umbrella art installation
Image by SharonaGott

Rainy days happen to even the most prepared of small businesses. While Fortune 500 corporations are often able to weather expensive “write-downs” from lawsuits and unforeseen circumstances, small businesses must protect themselves against risks that would otherwise sink their bottom lines. But doing so isn’t simple. Insurance comes in a wide variety of types, amounts, and arrangements. It’s best to work with a legal or insurance professional to assess your insurance needs. But as an introductory lesson in small business insurance, we’ve gathered a number of the most common types of insurance for all of us SMBs:

Business Interruption Insurance

Should an unexpected event cause your business to cease operations of a period of time, the loss of revenue could affect many, many people. This type of insurance is most commonly used following natural disasters or other events that prevent a company with a physical location or operation from doing business.

Product Liability Insurance

We’ve all seen the recalls on products ranging from infant cribs to bookshelves. Such a correction can be an incredibly costly remedy to make. Product liability insurance protects your business in the event that something you manufacture has a defect, or a customer is injured while using it.

Professional Liability Insurance

So you made a mistake. It happens to the best of us. But it can also bankrupt the best of us. Also known as “Errors and Omissions Insurance,” professional liability insurance kicks in when–you guessed it–you’re held liable for damages caused by a “failure to perform.”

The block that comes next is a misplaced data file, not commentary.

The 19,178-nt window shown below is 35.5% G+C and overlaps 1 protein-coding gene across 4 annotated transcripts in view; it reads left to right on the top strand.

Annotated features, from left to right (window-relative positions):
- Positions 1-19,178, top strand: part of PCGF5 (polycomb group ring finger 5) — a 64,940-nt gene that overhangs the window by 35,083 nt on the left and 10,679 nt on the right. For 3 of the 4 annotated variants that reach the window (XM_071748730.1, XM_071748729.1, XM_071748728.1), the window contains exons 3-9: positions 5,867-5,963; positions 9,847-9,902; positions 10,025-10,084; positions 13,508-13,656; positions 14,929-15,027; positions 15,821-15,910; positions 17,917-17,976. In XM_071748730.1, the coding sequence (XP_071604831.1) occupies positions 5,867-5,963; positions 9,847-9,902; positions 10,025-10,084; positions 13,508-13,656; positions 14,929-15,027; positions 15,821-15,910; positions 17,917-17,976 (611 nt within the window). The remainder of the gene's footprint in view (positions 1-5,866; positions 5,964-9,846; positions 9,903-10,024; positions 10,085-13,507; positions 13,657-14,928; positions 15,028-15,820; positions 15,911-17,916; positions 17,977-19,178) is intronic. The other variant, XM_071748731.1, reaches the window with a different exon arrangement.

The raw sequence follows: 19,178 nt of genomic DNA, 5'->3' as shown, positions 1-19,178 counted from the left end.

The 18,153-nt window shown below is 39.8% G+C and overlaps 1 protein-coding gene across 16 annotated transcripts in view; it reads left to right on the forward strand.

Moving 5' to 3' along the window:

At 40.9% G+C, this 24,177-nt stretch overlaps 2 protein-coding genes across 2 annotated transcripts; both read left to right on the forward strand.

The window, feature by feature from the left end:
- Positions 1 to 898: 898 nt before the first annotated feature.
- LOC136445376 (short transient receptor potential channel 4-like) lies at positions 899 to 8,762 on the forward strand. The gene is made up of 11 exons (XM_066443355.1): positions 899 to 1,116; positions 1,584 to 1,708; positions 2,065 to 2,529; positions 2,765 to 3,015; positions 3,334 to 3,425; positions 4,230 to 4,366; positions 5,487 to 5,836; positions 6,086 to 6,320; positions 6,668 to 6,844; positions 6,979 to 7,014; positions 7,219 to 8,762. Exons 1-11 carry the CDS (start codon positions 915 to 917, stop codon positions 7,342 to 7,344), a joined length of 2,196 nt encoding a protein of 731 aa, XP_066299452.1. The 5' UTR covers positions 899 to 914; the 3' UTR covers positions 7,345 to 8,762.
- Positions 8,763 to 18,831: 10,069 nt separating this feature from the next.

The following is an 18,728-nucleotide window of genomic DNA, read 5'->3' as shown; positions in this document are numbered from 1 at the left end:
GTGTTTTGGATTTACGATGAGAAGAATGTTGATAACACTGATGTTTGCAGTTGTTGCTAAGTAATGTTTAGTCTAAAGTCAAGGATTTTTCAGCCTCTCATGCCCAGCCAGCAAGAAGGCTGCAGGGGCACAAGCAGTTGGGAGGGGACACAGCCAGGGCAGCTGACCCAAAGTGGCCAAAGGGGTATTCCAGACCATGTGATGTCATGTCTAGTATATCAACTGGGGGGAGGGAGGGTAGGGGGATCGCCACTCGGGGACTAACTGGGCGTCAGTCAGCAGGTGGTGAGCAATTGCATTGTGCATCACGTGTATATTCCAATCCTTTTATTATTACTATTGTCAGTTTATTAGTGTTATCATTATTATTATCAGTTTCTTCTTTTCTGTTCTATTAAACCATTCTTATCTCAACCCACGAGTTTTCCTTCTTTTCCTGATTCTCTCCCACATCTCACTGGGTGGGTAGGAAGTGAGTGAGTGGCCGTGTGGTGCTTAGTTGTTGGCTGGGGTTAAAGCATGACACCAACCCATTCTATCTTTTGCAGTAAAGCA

Workers’ Comp

If you have employees, you need to carry workers’ compensation insurance. If one of your employees is injured on the job, this insurance will cover medical care, disability, and even death benefits. Even seemingly risk-free occupations can be affected by a worker’s injury. Slipping and falling at the office or even injuries sustained from long-term computer use could be covered under such a policy.

Car Insurance

It goes without saying that a company car should be insured. But if personal vehicles are being used for work purposes, it’s wise to consult an insurance professional to make sure you’re fully covered. One example of a little-known insurance caveat: if someone of your team delivers a product for a fee while using their own vehicle, an incident won’t be covered by their personal insurance.

Home-Based Business Insurance

Operate a business out of your home? Your homeowner’s insurance policy may require that you carry additional coverage for inventory, equipment, and even certain kinds of operations. Just because your home is insured doesn’t mean your business is while operating out of it.

Business Owners Policy

A business owners policy is like a combo meal of insurance offerings. It combines all relevant insurance needs into a single package with a single premium and deductible. An example business owners policy might include business liability, commercial property liability, and business income insurance into a single policy.